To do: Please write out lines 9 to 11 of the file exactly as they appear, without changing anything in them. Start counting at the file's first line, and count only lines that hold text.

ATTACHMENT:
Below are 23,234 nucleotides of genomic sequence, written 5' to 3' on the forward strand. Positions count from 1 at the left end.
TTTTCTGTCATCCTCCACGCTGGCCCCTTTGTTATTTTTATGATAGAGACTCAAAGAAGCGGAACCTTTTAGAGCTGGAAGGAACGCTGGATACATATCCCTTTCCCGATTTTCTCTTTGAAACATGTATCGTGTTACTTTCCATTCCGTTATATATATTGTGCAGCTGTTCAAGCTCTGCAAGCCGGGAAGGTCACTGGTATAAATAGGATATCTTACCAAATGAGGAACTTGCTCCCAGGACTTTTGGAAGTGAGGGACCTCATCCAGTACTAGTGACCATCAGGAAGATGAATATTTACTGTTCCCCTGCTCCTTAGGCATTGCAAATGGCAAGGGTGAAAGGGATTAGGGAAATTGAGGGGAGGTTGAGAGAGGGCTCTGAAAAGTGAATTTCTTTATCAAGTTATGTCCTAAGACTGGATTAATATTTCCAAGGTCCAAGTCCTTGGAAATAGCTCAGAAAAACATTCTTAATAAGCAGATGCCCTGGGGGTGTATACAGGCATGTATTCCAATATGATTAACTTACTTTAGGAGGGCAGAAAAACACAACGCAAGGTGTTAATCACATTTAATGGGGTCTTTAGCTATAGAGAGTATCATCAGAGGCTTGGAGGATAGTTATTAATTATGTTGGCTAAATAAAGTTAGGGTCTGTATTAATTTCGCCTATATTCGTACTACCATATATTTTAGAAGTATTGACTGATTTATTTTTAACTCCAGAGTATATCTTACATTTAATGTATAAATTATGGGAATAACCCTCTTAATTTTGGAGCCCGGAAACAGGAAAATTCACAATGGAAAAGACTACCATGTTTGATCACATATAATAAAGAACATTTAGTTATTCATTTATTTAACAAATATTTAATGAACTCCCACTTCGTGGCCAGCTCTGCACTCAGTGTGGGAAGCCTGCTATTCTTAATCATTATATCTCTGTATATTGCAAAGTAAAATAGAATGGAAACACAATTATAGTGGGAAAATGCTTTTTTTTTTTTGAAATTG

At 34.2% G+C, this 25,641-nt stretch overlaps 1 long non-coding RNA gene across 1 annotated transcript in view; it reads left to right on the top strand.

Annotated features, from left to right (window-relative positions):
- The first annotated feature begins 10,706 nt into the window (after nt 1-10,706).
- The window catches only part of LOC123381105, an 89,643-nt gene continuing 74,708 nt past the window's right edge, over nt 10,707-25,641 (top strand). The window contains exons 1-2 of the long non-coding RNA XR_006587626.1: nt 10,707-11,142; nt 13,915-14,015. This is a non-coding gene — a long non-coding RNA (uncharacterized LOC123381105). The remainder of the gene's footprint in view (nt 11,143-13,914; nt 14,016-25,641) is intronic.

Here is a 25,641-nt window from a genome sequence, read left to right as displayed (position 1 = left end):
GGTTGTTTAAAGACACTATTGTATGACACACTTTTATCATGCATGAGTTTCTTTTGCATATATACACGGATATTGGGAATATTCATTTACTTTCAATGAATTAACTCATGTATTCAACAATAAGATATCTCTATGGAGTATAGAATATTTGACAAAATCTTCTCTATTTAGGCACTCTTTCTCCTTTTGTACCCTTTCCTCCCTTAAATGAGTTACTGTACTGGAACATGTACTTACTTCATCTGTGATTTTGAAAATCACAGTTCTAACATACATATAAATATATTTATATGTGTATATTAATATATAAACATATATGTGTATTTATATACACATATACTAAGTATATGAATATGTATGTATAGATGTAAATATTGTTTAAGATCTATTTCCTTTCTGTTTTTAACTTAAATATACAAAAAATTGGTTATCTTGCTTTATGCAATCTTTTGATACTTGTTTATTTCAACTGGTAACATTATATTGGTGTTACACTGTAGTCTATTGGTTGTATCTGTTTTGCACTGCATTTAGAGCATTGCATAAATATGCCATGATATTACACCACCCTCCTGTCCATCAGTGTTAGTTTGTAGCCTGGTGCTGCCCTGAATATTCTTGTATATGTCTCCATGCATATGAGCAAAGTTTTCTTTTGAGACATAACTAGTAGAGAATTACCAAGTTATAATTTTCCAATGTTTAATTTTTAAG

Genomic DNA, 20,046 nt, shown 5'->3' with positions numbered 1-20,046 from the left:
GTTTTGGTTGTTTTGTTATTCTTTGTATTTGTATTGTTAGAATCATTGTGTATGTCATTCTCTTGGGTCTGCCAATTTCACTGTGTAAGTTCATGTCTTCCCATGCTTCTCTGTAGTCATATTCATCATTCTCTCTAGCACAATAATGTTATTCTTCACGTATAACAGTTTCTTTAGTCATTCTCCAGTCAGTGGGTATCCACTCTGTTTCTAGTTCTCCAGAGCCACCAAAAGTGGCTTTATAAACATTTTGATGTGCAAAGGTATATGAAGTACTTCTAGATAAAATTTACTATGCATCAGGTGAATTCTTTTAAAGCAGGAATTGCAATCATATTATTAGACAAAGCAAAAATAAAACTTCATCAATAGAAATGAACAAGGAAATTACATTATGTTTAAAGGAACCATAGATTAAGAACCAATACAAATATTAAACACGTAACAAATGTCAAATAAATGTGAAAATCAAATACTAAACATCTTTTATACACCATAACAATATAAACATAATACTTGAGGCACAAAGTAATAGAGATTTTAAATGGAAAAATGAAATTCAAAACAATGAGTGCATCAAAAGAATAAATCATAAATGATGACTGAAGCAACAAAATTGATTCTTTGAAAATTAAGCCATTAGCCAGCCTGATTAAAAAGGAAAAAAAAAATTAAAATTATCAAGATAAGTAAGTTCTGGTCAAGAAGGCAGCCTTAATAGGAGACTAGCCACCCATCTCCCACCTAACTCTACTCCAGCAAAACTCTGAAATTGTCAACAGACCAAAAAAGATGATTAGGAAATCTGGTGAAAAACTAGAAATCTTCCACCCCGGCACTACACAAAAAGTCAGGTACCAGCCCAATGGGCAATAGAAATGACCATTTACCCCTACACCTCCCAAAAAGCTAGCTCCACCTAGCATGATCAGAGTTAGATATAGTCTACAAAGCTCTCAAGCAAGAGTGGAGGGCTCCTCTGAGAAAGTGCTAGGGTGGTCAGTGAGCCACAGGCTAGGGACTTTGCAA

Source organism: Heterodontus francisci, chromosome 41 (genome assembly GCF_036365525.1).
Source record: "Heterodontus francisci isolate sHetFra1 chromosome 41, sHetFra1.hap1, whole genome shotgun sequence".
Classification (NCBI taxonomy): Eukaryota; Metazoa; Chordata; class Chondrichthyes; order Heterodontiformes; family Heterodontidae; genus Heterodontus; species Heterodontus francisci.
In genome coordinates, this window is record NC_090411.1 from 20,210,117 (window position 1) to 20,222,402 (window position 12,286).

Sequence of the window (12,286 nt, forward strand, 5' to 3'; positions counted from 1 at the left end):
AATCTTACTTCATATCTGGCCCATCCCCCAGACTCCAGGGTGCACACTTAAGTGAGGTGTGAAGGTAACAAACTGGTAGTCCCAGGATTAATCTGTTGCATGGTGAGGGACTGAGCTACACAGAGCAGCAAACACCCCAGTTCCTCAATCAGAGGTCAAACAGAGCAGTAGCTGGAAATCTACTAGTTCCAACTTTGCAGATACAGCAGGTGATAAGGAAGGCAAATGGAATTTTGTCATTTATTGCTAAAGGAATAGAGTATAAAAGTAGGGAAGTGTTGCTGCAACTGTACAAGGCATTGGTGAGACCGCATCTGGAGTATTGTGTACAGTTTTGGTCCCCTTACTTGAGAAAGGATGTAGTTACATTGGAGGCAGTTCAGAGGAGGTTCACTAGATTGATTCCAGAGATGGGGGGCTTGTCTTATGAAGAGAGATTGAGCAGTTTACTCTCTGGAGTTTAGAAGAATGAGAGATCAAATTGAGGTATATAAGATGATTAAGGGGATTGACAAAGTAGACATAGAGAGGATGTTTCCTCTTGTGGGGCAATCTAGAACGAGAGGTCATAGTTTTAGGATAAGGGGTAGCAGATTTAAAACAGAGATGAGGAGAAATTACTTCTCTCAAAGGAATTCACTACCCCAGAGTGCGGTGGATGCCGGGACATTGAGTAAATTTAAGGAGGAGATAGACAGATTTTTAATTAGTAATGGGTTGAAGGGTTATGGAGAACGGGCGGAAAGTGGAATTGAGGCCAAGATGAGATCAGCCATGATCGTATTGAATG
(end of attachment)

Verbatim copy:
Genomic DNA, 20,046 nt, shown 5'->3' with positions numbered 1-20,046 from the left:
GTTTTGGTTGTTTTGTTATTCTTTGTATTTGTATTGTTAGAATCATTGTGTATGTCATTCTCTTGGGTCTGCCAATTTCACTGTGTAAGTTCATGTCTTCCCATGCTTCTCTGTAGTCATATTCATCATTCTCTCTAGCACAATAATGTTATTCTTCACGTATAACAGTTTCTTTAGTCATTCTCCAGTCAGTGGGTATCCACTCTGTTTCTAGTTCTCCAGAGCCACCAAAAGTGGCTTTATAAACATTTTGATGTGCAAAGGTATATGAAGTACTTCTAGATAAAATTTACTATGCATCAGGTGAATTCTTTTAAAGCAGGAATTGCAATCATATTATTAGACAAAGCAAAAATAAAACTTCATCAATAGAAATGAACAAGGAAATTACATTATGTTTAAAGGAACCATAGATTAAGAACCAATACAAATATTAAACACGTAACAAATGTCAAATAAATGTGAAAATCAAATACTAAACATCTTTTATACACCATAACAATATAAACATAATACTTGAGGCACAAAGTAATAGAGATTTTAAATGGAAAAATGAAATTCAAAACAATGAGTGCATCAAAAGAATAAATCATAAATGATGACTGAAGCAACAAAATTGATTCTTTGAAAATTAAGCCATTAGCCAGCCTGATTAAAAAGGAAAAAAAAAATTAAAATTATCAAGATAAGTAAGTTCTGGTCAAGAAGGCAGCCTTAATAGGAGACTAGCCACCCATCTCCCACCTAACTCTACTCCAGCAAAACTCTGAAATTGTCAACAGACCAAAAAAGATGATTAGGAAATCTGGTGAAAAACTAGAAATCTTCCACCCCGGCACTACACAAAAAGTCAGGTACCAGCCCAATGGGCAATAGAAATGACCATTTACCCCTACACCTCCCAAAAAGCTAGCTCCACCTAGCATGATCAGAGTTAGATATAGTCTACAAAGCTCTCAAGCAAGAGTGGAGGGCTCCTCTGAGAAAGTGCTAGGGTGGTCAGTGAGCCACAGGCTAGGGACTTTGCAA

Source organism: Heterodontus francisci, chromosome 41 (genome assembly GCF_036365525.1).